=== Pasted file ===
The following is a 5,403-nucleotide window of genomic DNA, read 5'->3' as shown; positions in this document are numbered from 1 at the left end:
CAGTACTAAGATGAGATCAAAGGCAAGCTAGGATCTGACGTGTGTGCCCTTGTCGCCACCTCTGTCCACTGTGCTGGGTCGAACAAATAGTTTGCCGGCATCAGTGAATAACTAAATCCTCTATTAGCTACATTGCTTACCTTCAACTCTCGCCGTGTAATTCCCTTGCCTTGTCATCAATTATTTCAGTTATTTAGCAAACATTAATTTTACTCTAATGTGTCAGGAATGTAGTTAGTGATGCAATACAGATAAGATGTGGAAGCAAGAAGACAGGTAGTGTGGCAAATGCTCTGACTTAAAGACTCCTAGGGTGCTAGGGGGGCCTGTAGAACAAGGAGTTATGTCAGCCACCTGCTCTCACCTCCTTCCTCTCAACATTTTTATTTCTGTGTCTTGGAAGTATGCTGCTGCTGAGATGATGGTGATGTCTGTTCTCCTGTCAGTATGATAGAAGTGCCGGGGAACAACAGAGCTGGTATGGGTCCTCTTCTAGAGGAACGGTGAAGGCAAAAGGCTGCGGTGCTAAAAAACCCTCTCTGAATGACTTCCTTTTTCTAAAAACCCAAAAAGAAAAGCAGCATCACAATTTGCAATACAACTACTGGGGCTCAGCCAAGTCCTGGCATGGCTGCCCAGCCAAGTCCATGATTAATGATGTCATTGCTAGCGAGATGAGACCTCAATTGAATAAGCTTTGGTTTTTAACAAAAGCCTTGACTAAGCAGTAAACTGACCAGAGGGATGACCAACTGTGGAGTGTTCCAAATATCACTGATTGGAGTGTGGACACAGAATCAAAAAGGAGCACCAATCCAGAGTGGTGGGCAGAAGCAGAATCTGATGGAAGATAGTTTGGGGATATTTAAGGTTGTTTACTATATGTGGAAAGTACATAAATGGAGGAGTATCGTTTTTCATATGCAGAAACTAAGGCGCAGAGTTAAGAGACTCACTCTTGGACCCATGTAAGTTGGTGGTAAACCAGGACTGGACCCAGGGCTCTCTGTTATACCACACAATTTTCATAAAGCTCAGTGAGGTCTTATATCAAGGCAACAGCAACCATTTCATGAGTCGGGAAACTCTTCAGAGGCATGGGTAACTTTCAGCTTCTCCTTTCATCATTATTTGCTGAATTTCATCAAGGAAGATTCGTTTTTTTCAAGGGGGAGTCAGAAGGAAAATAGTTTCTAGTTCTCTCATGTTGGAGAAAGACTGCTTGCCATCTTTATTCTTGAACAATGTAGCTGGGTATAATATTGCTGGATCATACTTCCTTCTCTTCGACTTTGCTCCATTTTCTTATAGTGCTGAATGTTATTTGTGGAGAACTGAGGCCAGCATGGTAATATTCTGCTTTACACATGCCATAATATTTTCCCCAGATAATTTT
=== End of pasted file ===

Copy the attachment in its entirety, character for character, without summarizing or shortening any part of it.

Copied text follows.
The following is a 5,403-nucleotide window of genomic DNA, read 5'->3' as shown; positions in this document are numbered from 1 at the left end:
CAGTACTAAGATGAGATCAAAGGCAAGCTAGGATCTGACGTGTGTGCCCTTGTCGCCACCTCTGTCCACTGTGCTGGGTCGAACAAATAGTTTGCCGGCATCAGTGAATAACTAAATCCTCTATTAGCTACATTGCTTACCTTCAACTCTCGCCGTGTAATTCCCTTGCCTTGTCATCAATTATTTCAGTTATTTAGCAAACATTAATTTTACTCTAATGTGTCAGGAATGTAGTTAGTGATGCAATACAGATAAGATGTGGAAGCAAGAAGACAGGTAGTGTGGCAAATGCTCTGACTTAAAGACTCCTAGGGTGCTAGGGGGGCCTGTAGAACAAGGAGTTATGTCAGCCACCTGCTCTCACCTCCTTCCTCTCAACATTTTTATTTCTGTGTCTTGGAAGTATGCTGCTGCTGAGATGATGGTGATGTCTGTTCTCCTGTCAGTATGATAGAAGTGCCGGGGAACAACAGAGCTGGTATGGGTCCTCTTCTAGAGGAACGGTGAAGGCAAAAGGCTGCGGTGCTAAAAAACCCTCTCTGAATGACTTCCTTTTTCTAAAAACCCAAAAAGAAAAGCAGCATCACAATTTGCAATACAACTACTGGGGCTCAGCCAAGTCCTGGCATGGCTGCCCAGCCAAGTCCATGATTAATGATGTCATTGCTAGCGAGATGAGACCTCAATTGAATAAGCTTTGGTTTTTAACAAAAGCCTTGACTAAGCAGTAAACTGACCAGAGGGATGACCAACTGTGGAGTGTTCCAAATATCACTGATTGGAGTGTGGACACAGAATCAAAAAGGAGCACCAATCCAGAGTGGTGGGCAGAAGCAGAATCTGATGGAAGATAGTTTGGGGATATTTAAGGTTGTTTACTATATGTGGAAAGTACATAAATGGAGGAGTATCGTTTTTCATATGCAGAAACTAAGGCGCAGAGTTAAGAGACTCACTCTTGGACCCATGTAAGTTGGTGGTAAACCAGGACTGGACCCAGGGCTCTCTGTTATACCACACAATTTTCATAAAGCTCAGTGAGGTCTTATATCAAGGCAACAGCAACCATTTCATGAGTCGGGAAACTCTTCAGAGGCATGGGTAACTTTCAGCTTCTCCTTTCATCATTATTTGCTGAATTTCATCAAGGAAGATTCGTTTTTTTCAAGGGGGAGTCAGAAGGAAAATAGTTTCTAGTTCTCTCATGTTGGAGAAAGACTGCTTGCCATCTTTATTCTTGAACAATGTAGCTGGGTATAATATTGCTGGATCATACTTCCTTCTCTTCGACTTTGCTCCATTTTCTTATAGTGCTGAATGTTATTTGTGGAGAACTGAGGCCAGCATGGTAATATTCTGCTTTACACATGCCATAATATTTTCCCCAGATAATTTT